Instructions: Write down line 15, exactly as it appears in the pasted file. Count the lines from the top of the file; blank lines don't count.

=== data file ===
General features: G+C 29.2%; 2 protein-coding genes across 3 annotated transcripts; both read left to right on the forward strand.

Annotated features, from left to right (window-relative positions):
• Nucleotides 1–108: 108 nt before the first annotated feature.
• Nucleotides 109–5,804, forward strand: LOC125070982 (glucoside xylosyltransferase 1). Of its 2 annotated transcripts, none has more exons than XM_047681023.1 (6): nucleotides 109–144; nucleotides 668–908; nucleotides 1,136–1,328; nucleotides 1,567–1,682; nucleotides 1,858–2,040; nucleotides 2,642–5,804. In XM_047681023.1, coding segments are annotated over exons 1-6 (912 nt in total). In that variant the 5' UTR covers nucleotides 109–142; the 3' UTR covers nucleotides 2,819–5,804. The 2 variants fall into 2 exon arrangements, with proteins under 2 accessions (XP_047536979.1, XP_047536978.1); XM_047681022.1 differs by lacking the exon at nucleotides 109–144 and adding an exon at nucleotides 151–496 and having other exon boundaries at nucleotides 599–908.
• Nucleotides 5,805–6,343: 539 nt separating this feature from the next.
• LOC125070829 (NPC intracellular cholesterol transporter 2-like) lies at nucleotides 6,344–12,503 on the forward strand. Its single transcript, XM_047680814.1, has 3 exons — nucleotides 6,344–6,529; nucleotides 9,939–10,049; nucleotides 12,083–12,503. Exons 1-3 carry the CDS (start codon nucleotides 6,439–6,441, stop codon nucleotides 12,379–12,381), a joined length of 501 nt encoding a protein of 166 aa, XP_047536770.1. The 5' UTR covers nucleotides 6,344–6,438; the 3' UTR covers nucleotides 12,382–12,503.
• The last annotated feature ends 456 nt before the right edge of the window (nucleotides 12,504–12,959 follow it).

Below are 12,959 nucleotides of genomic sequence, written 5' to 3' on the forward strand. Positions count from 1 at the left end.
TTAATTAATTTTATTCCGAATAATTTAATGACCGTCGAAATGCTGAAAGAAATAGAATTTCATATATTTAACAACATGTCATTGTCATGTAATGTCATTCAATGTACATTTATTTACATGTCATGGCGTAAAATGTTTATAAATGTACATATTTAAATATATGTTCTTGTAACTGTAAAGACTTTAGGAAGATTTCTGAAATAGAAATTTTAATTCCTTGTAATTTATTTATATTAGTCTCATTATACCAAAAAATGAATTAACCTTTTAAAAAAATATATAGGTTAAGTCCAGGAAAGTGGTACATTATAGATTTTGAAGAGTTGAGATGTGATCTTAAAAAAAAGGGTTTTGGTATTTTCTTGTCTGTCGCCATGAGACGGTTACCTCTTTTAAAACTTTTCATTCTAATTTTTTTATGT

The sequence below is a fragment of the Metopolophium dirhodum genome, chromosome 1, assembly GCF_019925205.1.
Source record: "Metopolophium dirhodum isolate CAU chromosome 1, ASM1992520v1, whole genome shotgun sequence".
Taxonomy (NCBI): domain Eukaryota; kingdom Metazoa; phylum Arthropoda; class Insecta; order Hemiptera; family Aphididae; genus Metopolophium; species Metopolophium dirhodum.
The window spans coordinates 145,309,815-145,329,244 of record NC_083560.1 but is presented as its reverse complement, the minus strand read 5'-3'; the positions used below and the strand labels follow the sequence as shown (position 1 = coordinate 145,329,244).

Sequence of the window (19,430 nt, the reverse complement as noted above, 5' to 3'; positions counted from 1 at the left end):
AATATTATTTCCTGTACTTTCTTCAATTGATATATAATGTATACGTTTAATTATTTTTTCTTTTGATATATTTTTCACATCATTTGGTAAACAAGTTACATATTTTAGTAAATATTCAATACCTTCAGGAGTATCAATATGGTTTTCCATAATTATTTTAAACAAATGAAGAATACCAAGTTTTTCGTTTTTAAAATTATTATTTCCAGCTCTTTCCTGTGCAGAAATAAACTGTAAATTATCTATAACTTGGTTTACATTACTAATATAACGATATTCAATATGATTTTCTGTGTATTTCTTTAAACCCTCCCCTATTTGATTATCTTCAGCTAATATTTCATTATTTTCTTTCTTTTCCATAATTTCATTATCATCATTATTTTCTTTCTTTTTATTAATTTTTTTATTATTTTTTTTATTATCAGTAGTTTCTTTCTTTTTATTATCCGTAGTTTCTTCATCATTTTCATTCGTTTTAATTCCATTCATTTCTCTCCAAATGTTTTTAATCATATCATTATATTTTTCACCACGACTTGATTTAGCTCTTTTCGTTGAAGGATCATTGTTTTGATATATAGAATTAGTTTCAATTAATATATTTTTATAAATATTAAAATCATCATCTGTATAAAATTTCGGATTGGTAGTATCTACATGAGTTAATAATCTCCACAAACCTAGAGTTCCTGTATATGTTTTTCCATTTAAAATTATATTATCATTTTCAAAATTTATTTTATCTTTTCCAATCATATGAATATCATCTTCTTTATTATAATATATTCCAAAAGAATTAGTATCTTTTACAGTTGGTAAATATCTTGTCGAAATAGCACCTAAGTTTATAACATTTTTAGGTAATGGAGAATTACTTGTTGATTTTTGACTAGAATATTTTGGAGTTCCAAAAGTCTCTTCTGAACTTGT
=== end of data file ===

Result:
AATATTATTTCCTGTACTTTCTTCAATTGATATATAATGTATACGTTTAATTATTTTTTCTTTTGATATATTTTTCACATCATTTGGTAAACAAGTTACATATTTTAGTAAATATTCAATACCTTCAGGAGTATCAATATGGTTTTCCATAATTATTTTAAACAAATGAAGAATACCAAGTTTTTCGTTTTTAAAATTATTATTTCCAGCTCTTTCCTGTGCAGAAATAAACTGTAAATTATCTATAACTTGGTTTACATTACTAATATAACGATATTCAATATGATTTTCTGTGTATTTCTTTAAACCCTCCCCTATTTGATTATCTTCAGCTAATATTTCATTATTTTCTTTCTTTTCCATAATTTCATTATCATCATTATTTTCTTTCTTTTTATTAATTTTTTTATTATTTTTTTTATTATCAGTAGTTTCTTTCTTTTTATTATCCGTAGTTTCTTCATCATTTTCATTCGTTTTAATTCCATTCATTTCTCTCCAAATGTTTTTAATCATATCATTATATTTTTCACCACGACTTGATTTAGCTCTTTTCGTTGAAGGATCATTGTTTTGATATATAGAATTAGTTTCAATTAATATATTTTTATAAATATTAAAATCATCATCTGTATAAAATTTCGGATTGGTAGTATCTACATGAGTTAATAATCTCCACAAACCTAGAGTTCCTGTATATGTTTTTCCATTTAAAATTATATTATCATTTTCAAAATTTATTTTATCTTTTCCAATCATATGAATATCATCTTCTTTATTATAATATATTCCAAAAGAATTAGTATCTTTTACAGTTGGTAAATATCTTGTCGAAATAGCACCTAAGTTTATAACATTTTTAGGTAATGGAGAATTACTTGTTGATTTTTGACTAGAATATTTTGGAGTTCCAAAAGTCTCTTCTGAACTTGT